In this lesson I am going to demonstrate 5 ways that you can use motifs when making II V I lines that can help you make stronger and more musical melodies when you are improvising.
Scales, Chords, Arpeggios and now what?
Once you have mastered playing over standards and II V I progressions etc and you can do so over the whole neck and know your arpeggios and scales, you quickly start to realize that you also need to develop skills to make better melodies while soloing. It is not enough just stringing random ideas together over the chords, the solo has to become a coherent whole.
One way to work on this is to start working on making lines with motifs. Motifs is one of the strongest way to tie together a piece of music. Listen to Beethovens 5th symphony for a huge piece of music that actually is almost a study in developing and repeating short motifs.
The idea is fairly simple: You want to connect the different melodies you improvise, and you can do so by making a melodic statement (a motif) and then the next thing you play is somehow derived from whatever statement you played.
This lesson consists of 5 examples that demonstrates different ways that you develop and make variations of a motif.
5 approaches to develop motifs
In the following part of the lesson I am going to analyze 5 examples each demonstrating a way to develop a motif within the context of a II Valt I line.
All the examples in this lesson are a II Valt I in Bb major, I am not really going into detail with that since I assume you already know what that is.
1. Moving around building blocks
The first example is a statement or motif which is the entire Cm7 line. One way to break that into some blocks that we can move is to look at it as an ascending arpeggio with a leading note and a descending (pentatonic) scale run. This is moved to the F7alt by picking an arpeggio that is close to where the Cm7 ends and the descending scale run is diatonic not pentatonic to let it smoothly resolve to the 5th(F) of Bb major.
What this shows is that you can try to categorize the different blocks that make up a motif and then try to move them to similar blocks on the next chord, by not moving this rigidly you have much more freedom to make a natural sounding line and you don’t end up sounding like an exercise in transposing a motif from one chord to the next.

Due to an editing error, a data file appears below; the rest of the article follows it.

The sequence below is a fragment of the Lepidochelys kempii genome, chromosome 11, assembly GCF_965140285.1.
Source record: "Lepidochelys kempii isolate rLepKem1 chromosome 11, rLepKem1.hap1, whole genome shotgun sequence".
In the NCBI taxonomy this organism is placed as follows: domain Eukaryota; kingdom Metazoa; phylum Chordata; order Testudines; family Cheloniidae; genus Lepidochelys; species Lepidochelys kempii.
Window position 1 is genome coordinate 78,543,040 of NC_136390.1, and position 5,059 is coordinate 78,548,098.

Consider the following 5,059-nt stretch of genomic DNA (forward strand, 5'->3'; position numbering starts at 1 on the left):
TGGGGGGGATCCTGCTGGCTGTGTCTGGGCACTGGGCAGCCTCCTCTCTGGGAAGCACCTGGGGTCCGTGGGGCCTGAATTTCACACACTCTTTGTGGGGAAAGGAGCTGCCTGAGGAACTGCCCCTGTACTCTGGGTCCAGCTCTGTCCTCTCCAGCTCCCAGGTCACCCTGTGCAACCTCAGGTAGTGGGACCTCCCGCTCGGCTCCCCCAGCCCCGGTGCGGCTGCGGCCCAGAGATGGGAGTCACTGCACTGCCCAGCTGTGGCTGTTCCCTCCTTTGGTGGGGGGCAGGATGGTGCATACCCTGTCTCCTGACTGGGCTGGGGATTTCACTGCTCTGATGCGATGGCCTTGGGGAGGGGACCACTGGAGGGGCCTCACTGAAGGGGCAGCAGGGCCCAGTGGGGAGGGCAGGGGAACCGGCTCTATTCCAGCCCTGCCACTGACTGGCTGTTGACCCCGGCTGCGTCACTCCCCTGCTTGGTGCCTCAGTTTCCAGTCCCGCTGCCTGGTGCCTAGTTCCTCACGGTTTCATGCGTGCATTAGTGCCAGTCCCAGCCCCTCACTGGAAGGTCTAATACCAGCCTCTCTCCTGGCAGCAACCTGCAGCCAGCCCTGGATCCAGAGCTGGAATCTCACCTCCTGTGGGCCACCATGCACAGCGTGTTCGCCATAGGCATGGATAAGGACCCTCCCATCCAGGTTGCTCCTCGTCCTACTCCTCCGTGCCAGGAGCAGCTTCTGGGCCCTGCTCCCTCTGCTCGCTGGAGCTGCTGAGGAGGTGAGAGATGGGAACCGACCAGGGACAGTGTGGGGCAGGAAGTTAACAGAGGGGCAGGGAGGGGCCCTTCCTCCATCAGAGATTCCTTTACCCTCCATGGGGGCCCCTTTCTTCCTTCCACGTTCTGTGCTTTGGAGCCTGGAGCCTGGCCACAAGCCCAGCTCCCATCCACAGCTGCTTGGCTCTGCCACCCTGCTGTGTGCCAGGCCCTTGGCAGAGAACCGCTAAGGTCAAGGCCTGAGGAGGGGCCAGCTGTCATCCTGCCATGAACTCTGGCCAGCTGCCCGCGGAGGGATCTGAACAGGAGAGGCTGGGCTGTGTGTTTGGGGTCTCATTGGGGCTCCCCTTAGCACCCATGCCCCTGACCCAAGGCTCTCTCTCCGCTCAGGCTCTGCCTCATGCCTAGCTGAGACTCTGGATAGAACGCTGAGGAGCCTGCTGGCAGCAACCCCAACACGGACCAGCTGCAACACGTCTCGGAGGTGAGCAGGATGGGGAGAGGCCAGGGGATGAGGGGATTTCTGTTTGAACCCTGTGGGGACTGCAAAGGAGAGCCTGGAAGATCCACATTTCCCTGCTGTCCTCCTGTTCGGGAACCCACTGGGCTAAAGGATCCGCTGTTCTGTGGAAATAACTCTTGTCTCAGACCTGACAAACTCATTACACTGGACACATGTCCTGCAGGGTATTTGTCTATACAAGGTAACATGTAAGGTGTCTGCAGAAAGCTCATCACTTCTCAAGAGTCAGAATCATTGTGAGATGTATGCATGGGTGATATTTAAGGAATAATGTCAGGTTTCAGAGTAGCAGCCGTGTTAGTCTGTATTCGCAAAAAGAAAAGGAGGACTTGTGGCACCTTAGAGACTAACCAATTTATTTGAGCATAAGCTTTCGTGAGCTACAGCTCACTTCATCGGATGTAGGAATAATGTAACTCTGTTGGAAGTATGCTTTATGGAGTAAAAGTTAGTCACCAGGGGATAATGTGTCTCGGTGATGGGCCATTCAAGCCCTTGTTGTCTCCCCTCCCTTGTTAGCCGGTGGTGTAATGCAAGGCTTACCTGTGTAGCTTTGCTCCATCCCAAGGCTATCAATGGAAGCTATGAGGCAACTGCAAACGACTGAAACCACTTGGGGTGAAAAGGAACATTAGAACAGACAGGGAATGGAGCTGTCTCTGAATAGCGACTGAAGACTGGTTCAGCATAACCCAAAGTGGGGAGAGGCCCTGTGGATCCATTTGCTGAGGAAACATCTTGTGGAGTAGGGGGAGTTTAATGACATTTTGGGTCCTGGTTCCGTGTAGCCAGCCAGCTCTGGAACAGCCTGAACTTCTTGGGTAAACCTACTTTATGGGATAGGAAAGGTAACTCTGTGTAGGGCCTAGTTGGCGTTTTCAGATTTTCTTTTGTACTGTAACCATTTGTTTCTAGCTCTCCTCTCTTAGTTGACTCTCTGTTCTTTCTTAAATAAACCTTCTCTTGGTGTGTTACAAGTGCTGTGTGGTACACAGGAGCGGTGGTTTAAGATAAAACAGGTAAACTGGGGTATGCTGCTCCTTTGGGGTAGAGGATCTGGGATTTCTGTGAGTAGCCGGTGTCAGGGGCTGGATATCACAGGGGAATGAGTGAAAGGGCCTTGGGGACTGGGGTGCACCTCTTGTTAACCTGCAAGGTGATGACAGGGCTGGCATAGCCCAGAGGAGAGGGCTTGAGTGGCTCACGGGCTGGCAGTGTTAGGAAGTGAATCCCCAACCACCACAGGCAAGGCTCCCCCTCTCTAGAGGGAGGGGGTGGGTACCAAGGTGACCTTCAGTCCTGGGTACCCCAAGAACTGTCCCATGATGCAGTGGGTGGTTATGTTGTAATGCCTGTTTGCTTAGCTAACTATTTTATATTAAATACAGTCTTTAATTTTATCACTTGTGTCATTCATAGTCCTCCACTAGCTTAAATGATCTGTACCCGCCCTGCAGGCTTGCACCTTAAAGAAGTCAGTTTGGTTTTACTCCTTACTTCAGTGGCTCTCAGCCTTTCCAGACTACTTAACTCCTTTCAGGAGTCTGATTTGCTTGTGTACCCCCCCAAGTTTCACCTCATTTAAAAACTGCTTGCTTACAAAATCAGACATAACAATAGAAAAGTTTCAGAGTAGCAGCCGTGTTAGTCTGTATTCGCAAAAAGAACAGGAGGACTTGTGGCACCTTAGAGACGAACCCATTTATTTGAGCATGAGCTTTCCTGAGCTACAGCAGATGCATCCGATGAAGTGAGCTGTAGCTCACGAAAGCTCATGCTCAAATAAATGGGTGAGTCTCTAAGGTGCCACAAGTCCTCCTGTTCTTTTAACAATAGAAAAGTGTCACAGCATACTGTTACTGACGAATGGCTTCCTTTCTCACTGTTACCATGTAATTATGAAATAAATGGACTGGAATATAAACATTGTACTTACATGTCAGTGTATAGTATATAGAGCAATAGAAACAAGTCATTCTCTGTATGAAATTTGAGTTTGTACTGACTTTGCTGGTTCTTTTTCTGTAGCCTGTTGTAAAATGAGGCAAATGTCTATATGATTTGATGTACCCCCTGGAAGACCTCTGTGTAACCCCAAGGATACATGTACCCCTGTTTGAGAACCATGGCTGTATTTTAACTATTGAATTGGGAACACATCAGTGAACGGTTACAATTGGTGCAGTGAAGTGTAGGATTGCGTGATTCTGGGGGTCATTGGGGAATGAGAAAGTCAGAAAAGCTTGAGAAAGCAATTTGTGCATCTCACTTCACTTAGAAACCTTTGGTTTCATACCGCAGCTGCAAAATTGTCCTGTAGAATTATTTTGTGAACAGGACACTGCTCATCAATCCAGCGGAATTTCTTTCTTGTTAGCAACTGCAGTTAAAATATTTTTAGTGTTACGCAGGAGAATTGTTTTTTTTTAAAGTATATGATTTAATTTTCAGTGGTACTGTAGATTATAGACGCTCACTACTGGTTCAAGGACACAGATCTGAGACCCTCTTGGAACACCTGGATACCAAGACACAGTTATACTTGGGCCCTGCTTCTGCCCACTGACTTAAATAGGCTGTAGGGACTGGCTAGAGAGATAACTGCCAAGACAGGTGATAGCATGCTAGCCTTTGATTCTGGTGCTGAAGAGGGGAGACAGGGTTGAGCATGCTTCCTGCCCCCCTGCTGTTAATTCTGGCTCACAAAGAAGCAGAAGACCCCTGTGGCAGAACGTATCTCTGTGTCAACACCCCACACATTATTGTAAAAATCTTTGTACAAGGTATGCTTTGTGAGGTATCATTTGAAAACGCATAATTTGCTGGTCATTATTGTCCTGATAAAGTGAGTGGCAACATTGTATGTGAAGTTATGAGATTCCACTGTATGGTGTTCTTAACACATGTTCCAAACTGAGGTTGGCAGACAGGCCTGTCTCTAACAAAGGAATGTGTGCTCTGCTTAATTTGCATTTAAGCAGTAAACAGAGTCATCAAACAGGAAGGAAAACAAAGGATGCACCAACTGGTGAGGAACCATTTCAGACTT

2. Voice leading or transposing motifs
The 2nd example is demonstrating how to transpose or voice lead a motif exactly. The motif is again the entire Cm7 line and the development is the line on the F7alt. What you should notice here is that when you try to alter the line on the Cm7 to fit over a F7alt you’ll get this. I see a strong Cm7 arpeggio as the back drop of the Cm7 line and the development turns into a B7 type line which is natural since B7 is the tritone subtitue of F and in that way related to F7alt.
3. Changing the ending of a motif
Uuntil now we have really changed the motif but only tried to move it to the next chord in two different ways. In example 3 the motif is not only moved but also change, really containg a new melodic development.
In this case the motif is the first half of both the Cm7 and the same motif is repeated in a transposed version on the F7alt also in the first half. The 2nd half of the Cm7 is then replaced with something else on the F7alt that makes it easily resolve to Bbmaj7
4. Rhythmic development
Another way to develop a motif is to change the rhythm of it, there are of course numerous ways of doing this, but for this two bar phrase I chose to use an odd note grouping of 5 eight notes. This motif will work well because being 5 notes it will shift by itself if you start repeating it over the progression. What happens is that I play the original 5 notes twice before I alter the motif to fit the F7alt chord and from there resolve it to the 7th(A) of Bbmaj7
5. Melodic Counterpoint
Often when you listen to a chord progression you can have an idea of how it is moving up or down in pitch. Most cadence like progressions will tend to move down in my experience. One way to create interesting melodies is to be aware of this “direction” of the chords and then try to move in the opposite direction with a motif.
In the final example the cadence is moving down (you can hear it by checking in the video) and therefore I made a line moving up with a motif. The motif is developing in two ways: It is a 3 note motif so it shifts over the 4/4 meter and then it is also a pentatonic scale fragment that is moved up the neck in a the way I described in the 1st example. The last repetition of the motif is then altered to resolve to the 5ht(F) of Bbmaj7.
I hope you can use some of these ideas and strategies to work on your own melodic skills and that it can help you create more coherent and melodic solos. If there is a part of this lesson you want me to cover in more depth then send me a message on my Facebook page or twitter1
If you want to study the examples away from the video or article you can download a pdf here:
5 ways to use motifs in your II V I lines
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